AMVIC has recently noticed automotive businesses trying to add extra fees to a vehicle sale. It is happening whether a consumer orders a vehicle (often with a long lead time) or when a consumer walks into an automotive business or onto a lot and picks from the current inventory. The automotive industry has taken to calling this extra fee a market adjustment fee.
All-in pricing is the law in Alberta
That means when an AMVIC-licensed seller advertises the price of a vehicle it must include ALL fees and charges the seller intends to charge. The only fee that can be added to the advertised price is GST and any costs associated with financing. A market adjustment fee cannot be added to the all-in advertised price of a vehicle. AMVIC recommends doing research on the vehicle you would like and taking vehicle advertisements with you into the automotive business.
If a vehicle was not advertised at a specific price, businesses can charge the market rate and add extra fees, assuming the consumer is willing to pay them. No consumer should ever be forced to agree to extra fees, additional equipment or services, if they do not want them. If a consumer is unable to negotiate removing those fees, then walking away from the deal is an option.
Remember, advertising includes mediums such as print, direct mail, social media, online, radio, mobile and television.
Deposits and extra fees
Remember that a deposit is not a bill of sale, it is money given to an automotive business usually because a consumer is interested in buying and wants the vehicle to be put on hold for them. AMVIC encourages consumers to use our deposit agreement so they can outline terms and conditions and include identifying information such as the VIN. Generally, if there is no bill of sale and a vehicle is ordered with an in-house deposit agreement, which can vary greatly, the automotive business can ask for more money. AMVIC can investigate deposit-related complaints if there is evidence that the consumer was misled or there was an unfair practice (Section 6 of the Consumer Protection Act). However, AMVIC does not have legislative authority over deposits or deposit disputes. AMVIC recommends that a consumer speak to the general manager of the automotive business to attempt to resolve any issues or contact a lawyer to obtain legal advice.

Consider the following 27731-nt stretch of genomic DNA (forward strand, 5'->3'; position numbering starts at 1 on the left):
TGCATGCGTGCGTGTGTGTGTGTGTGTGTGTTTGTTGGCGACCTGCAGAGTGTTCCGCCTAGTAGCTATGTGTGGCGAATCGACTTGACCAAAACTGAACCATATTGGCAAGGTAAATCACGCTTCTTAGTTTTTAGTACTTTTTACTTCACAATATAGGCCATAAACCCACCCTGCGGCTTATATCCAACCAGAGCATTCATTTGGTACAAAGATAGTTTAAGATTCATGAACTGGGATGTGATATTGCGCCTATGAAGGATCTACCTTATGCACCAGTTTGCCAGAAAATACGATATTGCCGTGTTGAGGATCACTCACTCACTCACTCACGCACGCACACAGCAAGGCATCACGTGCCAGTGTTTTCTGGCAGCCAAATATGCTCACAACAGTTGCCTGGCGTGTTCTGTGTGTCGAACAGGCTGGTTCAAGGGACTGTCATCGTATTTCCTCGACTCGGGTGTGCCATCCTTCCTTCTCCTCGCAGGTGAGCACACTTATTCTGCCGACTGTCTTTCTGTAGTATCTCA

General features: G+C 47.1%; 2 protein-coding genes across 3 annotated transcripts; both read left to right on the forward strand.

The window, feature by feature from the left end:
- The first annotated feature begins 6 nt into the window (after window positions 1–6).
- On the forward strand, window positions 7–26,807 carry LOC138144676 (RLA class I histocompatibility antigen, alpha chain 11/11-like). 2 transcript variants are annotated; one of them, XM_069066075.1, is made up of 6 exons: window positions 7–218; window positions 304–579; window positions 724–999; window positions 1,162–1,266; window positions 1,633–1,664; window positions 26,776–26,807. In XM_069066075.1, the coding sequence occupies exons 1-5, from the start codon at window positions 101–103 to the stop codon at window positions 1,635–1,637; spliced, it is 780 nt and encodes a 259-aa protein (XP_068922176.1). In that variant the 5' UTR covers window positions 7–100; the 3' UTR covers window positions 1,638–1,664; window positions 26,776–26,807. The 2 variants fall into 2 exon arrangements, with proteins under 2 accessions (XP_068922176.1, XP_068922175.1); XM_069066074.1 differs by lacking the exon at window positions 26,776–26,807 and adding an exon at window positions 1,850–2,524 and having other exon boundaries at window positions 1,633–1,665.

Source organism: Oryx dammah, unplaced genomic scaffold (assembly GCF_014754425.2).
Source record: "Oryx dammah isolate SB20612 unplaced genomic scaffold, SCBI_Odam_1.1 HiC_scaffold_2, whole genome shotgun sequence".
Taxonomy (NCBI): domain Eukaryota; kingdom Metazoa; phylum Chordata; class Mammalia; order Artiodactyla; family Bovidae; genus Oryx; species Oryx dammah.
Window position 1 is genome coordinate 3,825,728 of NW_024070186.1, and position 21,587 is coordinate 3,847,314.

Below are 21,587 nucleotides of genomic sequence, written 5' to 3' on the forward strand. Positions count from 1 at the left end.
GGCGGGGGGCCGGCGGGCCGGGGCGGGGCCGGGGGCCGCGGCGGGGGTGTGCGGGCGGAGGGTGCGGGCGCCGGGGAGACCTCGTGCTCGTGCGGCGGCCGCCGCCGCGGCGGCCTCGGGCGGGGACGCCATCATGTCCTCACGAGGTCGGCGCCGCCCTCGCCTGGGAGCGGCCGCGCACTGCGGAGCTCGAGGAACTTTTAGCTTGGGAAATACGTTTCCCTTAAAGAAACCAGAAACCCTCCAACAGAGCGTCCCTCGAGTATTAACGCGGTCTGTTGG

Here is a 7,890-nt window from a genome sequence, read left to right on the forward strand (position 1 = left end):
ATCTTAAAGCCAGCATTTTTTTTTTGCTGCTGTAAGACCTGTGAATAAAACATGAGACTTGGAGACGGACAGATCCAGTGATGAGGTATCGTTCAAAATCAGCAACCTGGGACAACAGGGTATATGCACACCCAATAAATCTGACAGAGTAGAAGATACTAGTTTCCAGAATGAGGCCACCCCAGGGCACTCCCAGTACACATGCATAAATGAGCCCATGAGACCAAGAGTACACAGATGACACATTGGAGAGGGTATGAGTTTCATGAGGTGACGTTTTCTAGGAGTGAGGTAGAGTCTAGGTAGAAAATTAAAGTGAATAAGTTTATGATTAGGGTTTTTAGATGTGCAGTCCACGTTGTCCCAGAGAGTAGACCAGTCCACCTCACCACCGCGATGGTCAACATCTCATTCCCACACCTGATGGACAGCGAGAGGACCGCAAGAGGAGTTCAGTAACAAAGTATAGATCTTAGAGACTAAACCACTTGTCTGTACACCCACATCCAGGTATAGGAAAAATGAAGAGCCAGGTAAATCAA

The bill of sale is the formal agreement to purchase
Consumers should use a fully completed bill of sale that includes all of the mandatory information to best protect themselves from price increases. Remember that other documents that are used as sales tools or are created during the negotiation process such as worksheets, in-house deposit agreements, deposit receipts and other documents are NOT a bill of sale. Consumers should print or screen capture AMVIC’s free, easy to use consumer checklists to ensure your bill of sale is complete.
Federal Competition Act and drip pricing
In June 2022, the Government of Canada amended the Competition Act to recognize the harmful business practice of drip pricing. The federal government defines drip pricing as involving “…offering a product or service at a price that is unattainable, because consumers must also pay additional non-government-imposed charges or fees to buy the product or service.” It is called drip pricing as additional fees are often added at the end of the transaction that were not previously advertised. A dealer found to be non-compliant with the Competition Act could face significant penalties. For more information on drip pricing, please contact the Competition Bureau.
For free advice, including consumer buying guides, visit amvic.org.